This month, the Depot Art Center’s Bliss Hall will be transformed into an immersive, interactive exhibit aptly titled “Submerged in Bliss.” It is the latest project from three local artists, Kim Keith, the executive director of Steamboat Creates, Jennifer Grathwohl and Ben Wood.
“I’ve always wanted to do something that is an immersive experience,” says Grathwohl. “Not just something you look at, but where the art is all around you and you’re in it.”
The trio chose an immersive exhibition because of their growing participation in the ‘experience economy’, explains Keith. After meeting the founders of the popular immersive art and installation exhibits “Meow Wolf” at a Creative Industries Summit, Keith was inspired to create something similar.
“People have a desire to experience creativity,” she said. “Immersive experiences provide personal enrichment and connection through shared experiences.”
Wood, a sophomore at Steamboat Springs High School, has been to all three Meow Wolf locations, in Denver, Las Vegas, and Santa Fe. He used resources and ideas from those exhibits to work with Keith and Grathwohl to create a similar, smaller, on-site experience.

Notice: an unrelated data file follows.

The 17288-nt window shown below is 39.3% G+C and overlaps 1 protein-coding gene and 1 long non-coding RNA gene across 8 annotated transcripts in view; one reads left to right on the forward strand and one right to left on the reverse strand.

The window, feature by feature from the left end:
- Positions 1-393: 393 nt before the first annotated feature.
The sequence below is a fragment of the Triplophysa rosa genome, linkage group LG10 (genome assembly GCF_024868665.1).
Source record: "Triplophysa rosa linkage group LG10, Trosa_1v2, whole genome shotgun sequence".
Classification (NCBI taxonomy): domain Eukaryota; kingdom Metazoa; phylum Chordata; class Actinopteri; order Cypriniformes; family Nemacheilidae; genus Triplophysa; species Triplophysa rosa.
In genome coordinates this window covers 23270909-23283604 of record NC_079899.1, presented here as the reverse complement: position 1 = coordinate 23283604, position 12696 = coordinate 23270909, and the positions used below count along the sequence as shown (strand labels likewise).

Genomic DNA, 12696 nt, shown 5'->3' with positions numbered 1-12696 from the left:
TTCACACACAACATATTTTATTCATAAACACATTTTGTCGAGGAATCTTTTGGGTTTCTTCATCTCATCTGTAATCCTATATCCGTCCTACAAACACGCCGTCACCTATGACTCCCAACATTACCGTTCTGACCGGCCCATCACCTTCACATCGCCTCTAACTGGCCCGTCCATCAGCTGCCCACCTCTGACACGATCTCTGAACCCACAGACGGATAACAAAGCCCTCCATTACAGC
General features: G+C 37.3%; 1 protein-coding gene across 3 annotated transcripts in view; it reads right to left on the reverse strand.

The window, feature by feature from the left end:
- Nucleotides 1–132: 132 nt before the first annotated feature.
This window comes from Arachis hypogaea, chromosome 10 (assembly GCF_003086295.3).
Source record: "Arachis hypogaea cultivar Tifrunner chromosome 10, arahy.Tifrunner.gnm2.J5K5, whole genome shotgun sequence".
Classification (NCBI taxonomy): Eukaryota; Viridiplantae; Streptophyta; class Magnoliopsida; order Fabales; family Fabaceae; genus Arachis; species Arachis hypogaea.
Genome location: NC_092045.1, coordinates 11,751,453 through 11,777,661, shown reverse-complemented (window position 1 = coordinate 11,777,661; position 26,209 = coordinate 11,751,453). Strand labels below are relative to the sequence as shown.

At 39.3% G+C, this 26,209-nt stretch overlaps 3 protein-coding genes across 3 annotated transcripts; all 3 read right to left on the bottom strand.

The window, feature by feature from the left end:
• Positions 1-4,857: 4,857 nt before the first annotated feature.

“We create the feeling that you’re in some kind of indoor reality and the creativity goes behind the art,” Wood said. “When people are there, I imagine they see new ideas for themselves. It’s not meant to look cool or be pretty, but I expect people to come up with their own ideas and implement them. It can be a whole chain.”
The exhibition is divided into four mini-rooms that visitors can walk through. Each room has a different theme; the first is a forest full of trees that Wood has made from cardboard and other materials; the second room is made in strong black and white contrasts; the third is known as the cloud room — with a swing hanging from the ceiling in the center of the room — and the fourth is the “stuffy room,” filled with just under 1,000 stuffed animals.
“We wanted it to be as weird and wild as some of the other exhibits we’ve seen, but also to make it approachable,” Grathwohl said.
In a selfie-obsessed culture, immersive exhibits often lead to increased social media interaction and content sharing, Grathwohl noted.
“We don’t have anything like that here in Steamboat,” she said. “I’m curious what people will think about it. We’re not necessarily trying to convey anything, but we’re definitely trying to create an atmosphere.”
Tickets are available for the exhibit and tickets can be purchased for $10 at http://www.eventbrite.com/e/submerged-in-bliss-tickets-320864814297?aff=efbneb
Sophie Dingle is a contributing writer for the Steamboat Pilot & Today. She can be reached through the editors.